This is good news for the government because the Federal Reserve can assert prices have hardly gone up! Between the government deciding how much better products are each year, and the chain weighted price index, the government may have shaved the CPI by 1% to 1.5% a year. Clearly, there is a big disconnect on the CPI. If the average American examines their car, home and health insurance costs, gas prices, food, college tuition, real estate taxes, etc., they will realize that prices are skyrocketing. Clearly, looking at the CPI, the American worker lives in one world, and the Government lives in another.

For Greenspan, this is wonderful! First, even if job loss continues every month it is likely the GDP reports will show growth. The falling prices of computers and IT add about 1% a year to "real" price adjusted GDP growth, even though each year the same number of dollars is being spent on computers and IT. Second, if GDP is growing and jobs are declining, productivity is growing - by definition. How can an economy be growing if it has lost 2.5 million jobs, has manufacturing employment down for 34 months in a row, and must rely on homeowners to borrow an additional $200 billion a quarter against their homes to pay for food and insurance. The answer has to be in the clever definition that can make "black look white," because it makes no common sense.

Our economic statistics could now fit in great works of fiction like Animal Farm, Brave New World, 1984, Fahrenheit 451, etc. Because the government has "fixed a CPI problem" that wasn't a problem we can lose jobs every month, and shrink the real economy, yet show real GDP growth and solid productivity gains. Dishonesty or spin in government continues: The US has economic and productivity growth that is guaranteed - by definition; the US has 15% of GDP and Personal Income that is made up, "imputed;" and, a definition of savings that makes savings positive only because of the housing bubble.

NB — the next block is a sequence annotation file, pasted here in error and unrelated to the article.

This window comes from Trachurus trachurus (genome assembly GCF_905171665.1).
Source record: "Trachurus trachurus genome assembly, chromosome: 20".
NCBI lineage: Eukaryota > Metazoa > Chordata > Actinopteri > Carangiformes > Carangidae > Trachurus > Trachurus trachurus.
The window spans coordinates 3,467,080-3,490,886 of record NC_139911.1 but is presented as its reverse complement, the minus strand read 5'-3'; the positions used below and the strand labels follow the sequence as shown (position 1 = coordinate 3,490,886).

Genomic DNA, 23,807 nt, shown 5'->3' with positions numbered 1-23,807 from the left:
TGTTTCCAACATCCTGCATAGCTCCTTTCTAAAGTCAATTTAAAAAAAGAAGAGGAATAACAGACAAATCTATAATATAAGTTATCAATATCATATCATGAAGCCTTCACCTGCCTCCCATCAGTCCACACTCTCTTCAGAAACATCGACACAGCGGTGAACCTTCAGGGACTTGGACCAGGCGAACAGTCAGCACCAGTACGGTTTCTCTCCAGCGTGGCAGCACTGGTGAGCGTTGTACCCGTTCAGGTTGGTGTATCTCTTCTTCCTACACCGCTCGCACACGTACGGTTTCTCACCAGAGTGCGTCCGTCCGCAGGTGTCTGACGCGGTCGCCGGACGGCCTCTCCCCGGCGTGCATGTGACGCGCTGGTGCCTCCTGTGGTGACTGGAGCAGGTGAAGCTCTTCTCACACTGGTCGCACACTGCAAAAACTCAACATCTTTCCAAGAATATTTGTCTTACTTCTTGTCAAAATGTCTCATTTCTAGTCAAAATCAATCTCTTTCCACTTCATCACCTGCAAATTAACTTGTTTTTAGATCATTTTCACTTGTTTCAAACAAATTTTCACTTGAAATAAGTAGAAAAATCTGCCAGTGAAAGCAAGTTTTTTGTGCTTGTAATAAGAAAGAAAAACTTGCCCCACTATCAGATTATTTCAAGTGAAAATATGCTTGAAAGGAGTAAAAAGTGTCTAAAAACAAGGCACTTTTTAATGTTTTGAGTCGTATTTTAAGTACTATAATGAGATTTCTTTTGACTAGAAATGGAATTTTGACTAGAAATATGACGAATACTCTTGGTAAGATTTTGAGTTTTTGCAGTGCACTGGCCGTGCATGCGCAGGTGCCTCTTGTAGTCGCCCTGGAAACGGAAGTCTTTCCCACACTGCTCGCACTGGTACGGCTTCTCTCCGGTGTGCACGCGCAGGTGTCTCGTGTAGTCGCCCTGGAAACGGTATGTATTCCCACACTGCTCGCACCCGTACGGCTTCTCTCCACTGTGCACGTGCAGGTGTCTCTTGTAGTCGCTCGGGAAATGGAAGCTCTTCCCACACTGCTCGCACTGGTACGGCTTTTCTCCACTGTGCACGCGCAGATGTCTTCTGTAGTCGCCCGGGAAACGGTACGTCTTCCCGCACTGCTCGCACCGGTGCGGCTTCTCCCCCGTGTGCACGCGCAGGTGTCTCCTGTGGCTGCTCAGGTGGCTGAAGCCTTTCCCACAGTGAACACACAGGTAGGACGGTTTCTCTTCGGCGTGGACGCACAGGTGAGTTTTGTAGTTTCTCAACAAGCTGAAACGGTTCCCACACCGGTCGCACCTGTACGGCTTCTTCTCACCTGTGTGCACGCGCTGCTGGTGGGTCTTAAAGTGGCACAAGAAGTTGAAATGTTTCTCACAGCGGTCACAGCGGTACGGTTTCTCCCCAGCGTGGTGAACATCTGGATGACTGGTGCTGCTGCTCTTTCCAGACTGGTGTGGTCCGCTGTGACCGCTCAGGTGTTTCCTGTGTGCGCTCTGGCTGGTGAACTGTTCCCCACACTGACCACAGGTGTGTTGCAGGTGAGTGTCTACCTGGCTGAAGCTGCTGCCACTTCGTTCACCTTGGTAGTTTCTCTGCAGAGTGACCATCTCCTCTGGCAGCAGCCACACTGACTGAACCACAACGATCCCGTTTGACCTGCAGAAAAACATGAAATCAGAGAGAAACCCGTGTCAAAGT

What data can you trust? Initial unemployment claims are still real numbers though only 40% of those who lose their jobs are eligible to file. Look at the US Treasury statements. People who have jobs pay taxes. The latest quarterly US Treasury statements show that receipts of personal income taxes are down by 12% from the preceding year. Doesn't common sense suggest that workers paid 12% less to the US government because they are making less in Personal Income? Thank Alan Greenspan and the BLS to impute income and show Personal Income growing!

Look at the Flow of Funds data. The data for the first quarter of 2003 shows household debt growing at 10%, and mortgage debt growing at 12%. It also shows that household net worth dropped! This is astounding. According to one set of government accounts, personal savings is running a strong 4% plus. When you view the entire picture even with housing prices going up, personal wealth actually dropped, and the percent of equity held in homes hit an all time low after dropping 2% last year. People are spending the equity in their homes faster than it is accumulating. Households are eating their "seed corn" because their income does not support their lifestyle and level of spending.

When you examine government statistics, think about the way the books are being cooked and how the government is spinning the data. Then, think about why the Fed is making money so "easy" and why they continue to encourage you to overpay for homes and stocks. The government is looking for volunteers to take on more debt and keep spending. Greenspan is actually beginning to give investment advice.

Be careful!